Tell me about your latest book and why we should read it?
I write a crime series set in modern India called the Baby Ganesh Detective Agency series featuring Inspector Chopra and his sidekick, a one-year old baby elephant. The first in the series The Unexpected Inheritance of Inspector Chopra was a Times bestseller, an Amazon best debut, and a Waterstones paperback of the year. The latest in the series is out in hardback and is called The Strange Disappearance of a Bollywood Star, about the kidnapping of an Indian film star from in front of a live audience. The book was my excuse to peel back the lid on the world’s most flamboyant movie industry, and examine Bollywood’s dark heart.
My aim with these books is to take readers on a journey to the heart of modern India, showcasing both light and dark. You will enjoy these books if you like crime that comes with a real sense of place, and a little gentle humour. They are always compared, positively, to the No.1 Ladies Detective Agency novels, though I feel my books are a bit darker. Chopra is a serious man, and the crimes he tackles are serious ones. But having to deal with the surreal dilemma of a baby elephant allows me to add a little lightness in between the gritty crime stories.
If someone was to write your life story what would the title be?
Citizen Khan and the Temple of Doom – A tale of swashbuckling adventure on the subcontinent (including some management consultancy), endless games of cricket (played badly), two hundred rejection letters (before a four book deal with Hodder), a very large number of big fat Indian weddings … and a thousand elephants!
What’s the strangest fan question or request you’ve received?
I often get ‘threatened’ by fans basically demanding that nothing bad happens to the baby elephant in my series. One older reader even said that I would be an ‘evil man’ if I did that and she would burn my books if that happened. I’m not sure if she was serious, but I’ve started doing book talks with a fire extinguisher strapped to my back.
If you could co-write with anyone in the world (alive or dead) who would it be?
I’ve said this elsewhere but my favourite co-author would be Gillian Flynn of Gone Girl fame. Flynn writes with a dark, caustic style that is exactly the sort of fiction that I personally love to read. Of course, Gone Elephant doesn’t quite have the same ring to it.
Tell me something nobody else knows about you (yet!)
I was once assaulted by a camel. Just standing in a street in India, minding my own business, when a camel walks by and decides to lick my face. Camels are not cuddly. They are large, belligerent, and smell like old carpets. It may sound funny but was quite traumatic at the time. Especially as the ‘assault’ caused me to stumble into an open sewer.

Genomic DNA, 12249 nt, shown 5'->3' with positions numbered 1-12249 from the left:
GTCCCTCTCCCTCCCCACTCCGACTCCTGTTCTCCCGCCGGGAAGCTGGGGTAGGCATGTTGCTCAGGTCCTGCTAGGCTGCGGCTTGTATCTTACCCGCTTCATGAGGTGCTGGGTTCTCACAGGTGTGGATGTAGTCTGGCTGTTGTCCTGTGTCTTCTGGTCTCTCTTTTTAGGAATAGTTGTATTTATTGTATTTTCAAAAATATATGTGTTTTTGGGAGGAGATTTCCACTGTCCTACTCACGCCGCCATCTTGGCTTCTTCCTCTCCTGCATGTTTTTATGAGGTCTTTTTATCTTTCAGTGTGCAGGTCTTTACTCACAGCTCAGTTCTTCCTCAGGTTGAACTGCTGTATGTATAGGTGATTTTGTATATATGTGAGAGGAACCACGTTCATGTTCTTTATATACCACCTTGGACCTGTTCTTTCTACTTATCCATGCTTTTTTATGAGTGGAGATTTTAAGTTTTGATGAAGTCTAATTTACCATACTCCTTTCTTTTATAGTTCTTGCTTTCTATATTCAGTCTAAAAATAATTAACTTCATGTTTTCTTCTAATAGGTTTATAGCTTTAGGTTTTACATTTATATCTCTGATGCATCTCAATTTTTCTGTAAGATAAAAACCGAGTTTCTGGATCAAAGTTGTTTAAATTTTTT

Finally please recommend 3 books that you have recently read and tell me why you’ve chosen these.
The Dry by Jane Harper – this book won the CWA Gold Dagger for the best crime book of the year, and you can see why. It is unputdownable. A brilliant plot (about a family who is murdered, and the secrets that haunt the investigating policeman), set in rural Australia, which is vividly brought to life. And it is very, very well written.
A Great Reckoning by Louise Penny – one of my favourite crime authors. This is her latest Inspector Armand Gamache novel, set in snowy Quebec in Canada. These books are lyrical, with such beautiful prose you almost think you are reading a literary novel. In this one Gamache is on the trail of a murderer at the police academy.
A Game of Thrones by George RR Martin – I was a GoT sceptic until six months ago. Never read it, never seen an episode. Then a friend forced the first book on me. I was blown away. This near 800 page book is wonderfully well-written, and the complex, multi-layered plot is brilliantly handled. Once I’d read it I downloaded six series of the show and binge-watched. That’s how good this book was.
Who is Vaseem Khan: Vaseem Khan first saw an elephant lumbering down the middle of the road in 1997 when he arrived in the city of Mumbai, India to work as a management consultant. This surreal sight inspired his Baby Ganesh Agency series of ‘gritty cosy crime’ novels. His aim with the series is to take readers on a journey to the heart of modern India.
His first book THE UNEXPECTED INHERITANCE OF INSPECTOR CHOPRA was a Times Bestseller and an Amazon Best Debut. The second in the series THE PERPLEXING THEFT OF THE JEWEL IN THE CROWN won the 2017 Shamus Award for Best Original Private Investigator Paperback. The third was released in May 2017 – THE STRANGE DISAPPEARANCE OF A BOLLYWOOD STAR.
Vaseem was born in London in 1973, studied finance at the London School of Economics, before spending a decade on the subcontinent. He returned to the UK in 2006 and has since worked at University College London for the Department of Security and Crime Science. Elephants are third on his list of passions, first and second being great literature and cricket, not always in that order.